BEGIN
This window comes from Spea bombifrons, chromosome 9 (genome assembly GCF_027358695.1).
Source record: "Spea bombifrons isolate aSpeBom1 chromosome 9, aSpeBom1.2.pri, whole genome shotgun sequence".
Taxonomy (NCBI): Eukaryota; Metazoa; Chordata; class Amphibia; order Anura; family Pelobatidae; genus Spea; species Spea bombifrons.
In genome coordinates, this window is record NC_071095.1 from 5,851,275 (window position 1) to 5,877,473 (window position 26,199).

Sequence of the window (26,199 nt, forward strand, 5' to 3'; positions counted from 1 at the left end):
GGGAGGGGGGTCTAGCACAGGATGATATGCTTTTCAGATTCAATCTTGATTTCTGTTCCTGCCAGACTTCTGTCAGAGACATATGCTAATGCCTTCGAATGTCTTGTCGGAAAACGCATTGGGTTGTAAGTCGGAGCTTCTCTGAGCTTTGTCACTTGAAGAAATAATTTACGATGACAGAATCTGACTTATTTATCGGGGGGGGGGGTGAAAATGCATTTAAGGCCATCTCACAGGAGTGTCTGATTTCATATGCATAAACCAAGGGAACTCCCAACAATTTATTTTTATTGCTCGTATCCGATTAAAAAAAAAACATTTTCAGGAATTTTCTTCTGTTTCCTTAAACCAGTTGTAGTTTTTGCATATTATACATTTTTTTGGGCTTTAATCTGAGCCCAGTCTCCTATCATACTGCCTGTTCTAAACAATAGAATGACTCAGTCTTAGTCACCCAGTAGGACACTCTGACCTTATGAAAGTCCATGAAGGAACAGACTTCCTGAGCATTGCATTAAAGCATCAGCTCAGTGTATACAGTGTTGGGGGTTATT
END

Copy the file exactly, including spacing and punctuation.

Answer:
This window comes from Spea bombifrons, chromosome 9 (genome assembly GCF_027358695.1).
Source record: "Spea bombifrons isolate aSpeBom1 chromosome 9, aSpeBom1.2.pri, whole genome shotgun sequence".
Taxonomy (NCBI): Eukaryota; Metazoa; Chordata; class Amphibia; order Anura; family Pelobatidae; genus Spea; species Spea bombifrons.
In genome coordinates, this window is record NC_071095.1 from 5,851,275 (window position 1) to 5,877,473 (window position 26,199).

Sequence of the window (26,199 nt, forward strand, 5' to 3'; positions counted from 1 at the left end):
GGGAGGGGGGTCTAGCACAGGATGATATGCTTTTCAGATTCAATCTTGATTTCTGTTCCTGCCAGACTTCTGTCAGAGACATATGCTAATGCCTTCGAATGTCTTGTCGGAAAACGCATTGGGTTGTAAGTCGGAGCTTCTCTGAGCTTTGTCACTTGAAGAAATAATTTACGATGACAGAATCTGACTTATTTATCGGGGGGGGGGGTGAAAATGCATTTAAGGCCATCTCACAGGAGTGTCTGATTTCATATGCATAAACCAAGGGAACTCCCAACAATTTATTTTTATTGCTCGTATCCGATTAAAAAAAAAACATTTTCAGGAATTTTCTTCTGTTTCCTTAAACCAGTTGTAGTTTTTGCATATTATACATTTTTTTGGGCTTTAATCTGAGCCCAGTCTCCTATCATACTGCCTGTTCTAAACAATAGAATGACTCAGTCTTAGTCACCCAGTAGGACACTCTGACCTTATGAAAGTCCATGAAGGAACAGACTTCCTGAGCATTGCATTAAAGCATCAGCTCAGTGTATACAGTGTTGGGGGTTATT